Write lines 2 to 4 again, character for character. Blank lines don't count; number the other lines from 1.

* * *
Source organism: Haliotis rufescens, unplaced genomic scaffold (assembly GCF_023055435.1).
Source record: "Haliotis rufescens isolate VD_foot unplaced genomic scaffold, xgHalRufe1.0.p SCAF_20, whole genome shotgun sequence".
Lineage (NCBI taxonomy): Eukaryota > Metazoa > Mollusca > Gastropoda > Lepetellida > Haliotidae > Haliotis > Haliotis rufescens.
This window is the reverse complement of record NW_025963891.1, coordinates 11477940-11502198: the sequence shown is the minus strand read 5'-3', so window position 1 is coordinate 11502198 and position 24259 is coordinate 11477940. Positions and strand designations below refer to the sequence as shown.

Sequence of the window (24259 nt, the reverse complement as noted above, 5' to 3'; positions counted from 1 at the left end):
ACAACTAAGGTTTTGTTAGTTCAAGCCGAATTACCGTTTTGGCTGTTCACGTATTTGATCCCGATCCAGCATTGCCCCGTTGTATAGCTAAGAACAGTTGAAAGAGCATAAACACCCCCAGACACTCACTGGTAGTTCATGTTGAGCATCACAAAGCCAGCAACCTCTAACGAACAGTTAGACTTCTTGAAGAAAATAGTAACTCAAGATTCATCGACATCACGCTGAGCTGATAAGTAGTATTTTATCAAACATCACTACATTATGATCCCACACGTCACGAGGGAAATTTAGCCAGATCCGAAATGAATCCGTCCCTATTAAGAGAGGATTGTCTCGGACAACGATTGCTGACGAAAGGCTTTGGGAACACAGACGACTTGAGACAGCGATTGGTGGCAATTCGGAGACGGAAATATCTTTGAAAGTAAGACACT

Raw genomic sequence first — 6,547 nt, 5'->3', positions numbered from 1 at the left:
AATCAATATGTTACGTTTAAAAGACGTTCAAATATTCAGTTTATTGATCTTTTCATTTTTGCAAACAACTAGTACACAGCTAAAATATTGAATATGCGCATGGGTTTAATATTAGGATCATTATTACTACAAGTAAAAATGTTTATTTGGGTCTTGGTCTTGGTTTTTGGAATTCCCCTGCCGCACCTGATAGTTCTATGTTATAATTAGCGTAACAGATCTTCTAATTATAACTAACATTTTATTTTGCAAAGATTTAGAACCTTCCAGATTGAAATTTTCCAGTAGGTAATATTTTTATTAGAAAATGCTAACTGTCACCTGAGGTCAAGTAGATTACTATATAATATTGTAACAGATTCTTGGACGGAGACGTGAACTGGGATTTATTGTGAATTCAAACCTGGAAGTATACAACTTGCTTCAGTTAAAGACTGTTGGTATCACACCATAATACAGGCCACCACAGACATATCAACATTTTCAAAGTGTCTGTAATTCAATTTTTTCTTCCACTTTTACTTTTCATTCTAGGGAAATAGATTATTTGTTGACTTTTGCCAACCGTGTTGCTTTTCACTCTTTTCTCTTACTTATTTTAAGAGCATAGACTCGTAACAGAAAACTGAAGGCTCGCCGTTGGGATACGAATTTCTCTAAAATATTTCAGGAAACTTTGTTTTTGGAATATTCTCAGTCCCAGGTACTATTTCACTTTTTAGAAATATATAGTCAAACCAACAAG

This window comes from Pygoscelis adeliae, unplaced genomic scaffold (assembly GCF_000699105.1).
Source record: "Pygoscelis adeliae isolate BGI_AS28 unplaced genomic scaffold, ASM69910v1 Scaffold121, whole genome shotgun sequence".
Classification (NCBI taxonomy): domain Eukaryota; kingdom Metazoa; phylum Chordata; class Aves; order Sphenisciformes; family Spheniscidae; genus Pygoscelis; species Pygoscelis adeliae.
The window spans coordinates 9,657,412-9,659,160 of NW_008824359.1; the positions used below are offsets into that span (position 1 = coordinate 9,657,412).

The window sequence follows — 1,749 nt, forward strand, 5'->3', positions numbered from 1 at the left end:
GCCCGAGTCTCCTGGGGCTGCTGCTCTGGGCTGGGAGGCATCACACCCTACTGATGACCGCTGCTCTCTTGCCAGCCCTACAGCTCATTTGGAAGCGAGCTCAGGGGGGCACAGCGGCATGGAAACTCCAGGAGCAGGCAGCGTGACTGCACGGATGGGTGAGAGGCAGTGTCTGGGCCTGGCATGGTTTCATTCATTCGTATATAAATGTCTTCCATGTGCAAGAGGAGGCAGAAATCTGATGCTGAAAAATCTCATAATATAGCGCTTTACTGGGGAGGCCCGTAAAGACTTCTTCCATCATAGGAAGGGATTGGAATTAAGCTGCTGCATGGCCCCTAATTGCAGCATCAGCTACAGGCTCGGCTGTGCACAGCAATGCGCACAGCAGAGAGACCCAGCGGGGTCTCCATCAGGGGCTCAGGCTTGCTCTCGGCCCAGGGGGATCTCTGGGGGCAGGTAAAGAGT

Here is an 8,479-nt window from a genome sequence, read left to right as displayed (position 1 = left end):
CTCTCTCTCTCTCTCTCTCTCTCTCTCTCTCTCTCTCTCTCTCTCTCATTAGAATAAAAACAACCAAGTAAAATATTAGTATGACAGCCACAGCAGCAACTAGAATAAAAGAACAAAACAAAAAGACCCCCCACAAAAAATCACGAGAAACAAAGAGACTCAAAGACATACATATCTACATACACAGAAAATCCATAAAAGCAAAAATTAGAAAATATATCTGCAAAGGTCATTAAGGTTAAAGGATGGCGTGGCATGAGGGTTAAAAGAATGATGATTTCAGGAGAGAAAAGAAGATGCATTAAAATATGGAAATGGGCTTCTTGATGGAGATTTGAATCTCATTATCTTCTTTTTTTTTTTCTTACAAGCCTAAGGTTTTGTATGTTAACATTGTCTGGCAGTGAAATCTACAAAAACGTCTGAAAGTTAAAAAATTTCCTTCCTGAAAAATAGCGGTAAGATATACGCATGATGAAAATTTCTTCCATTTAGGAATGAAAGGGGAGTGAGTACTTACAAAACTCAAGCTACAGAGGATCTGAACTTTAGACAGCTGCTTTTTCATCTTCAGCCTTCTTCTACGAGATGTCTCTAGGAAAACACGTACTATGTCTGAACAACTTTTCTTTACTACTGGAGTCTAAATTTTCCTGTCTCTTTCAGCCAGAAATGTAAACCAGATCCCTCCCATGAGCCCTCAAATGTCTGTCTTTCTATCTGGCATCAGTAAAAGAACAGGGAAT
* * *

Source record: "Haliotis rufescens isolate VD_foot unplaced genomic scaffold, xgHalRufe1.0.p SCAF_20, whole genome shotgun sequence".
Lineage (NCBI taxonomy): Eukaryota > Metazoa > Mollusca > Gastropoda > Lepetellida > Haliotidae > Haliotis > Haliotis rufescens.
This window is the reverse complement of record NW_025963891.1, coordinates 11477940-11502198: the sequence shown is the minus strand read 5'-3', so window position 1 is coordinate 11502198 and position 24259 is coordinate 11477940. Positions and strand designations below refer to the sequence as shown.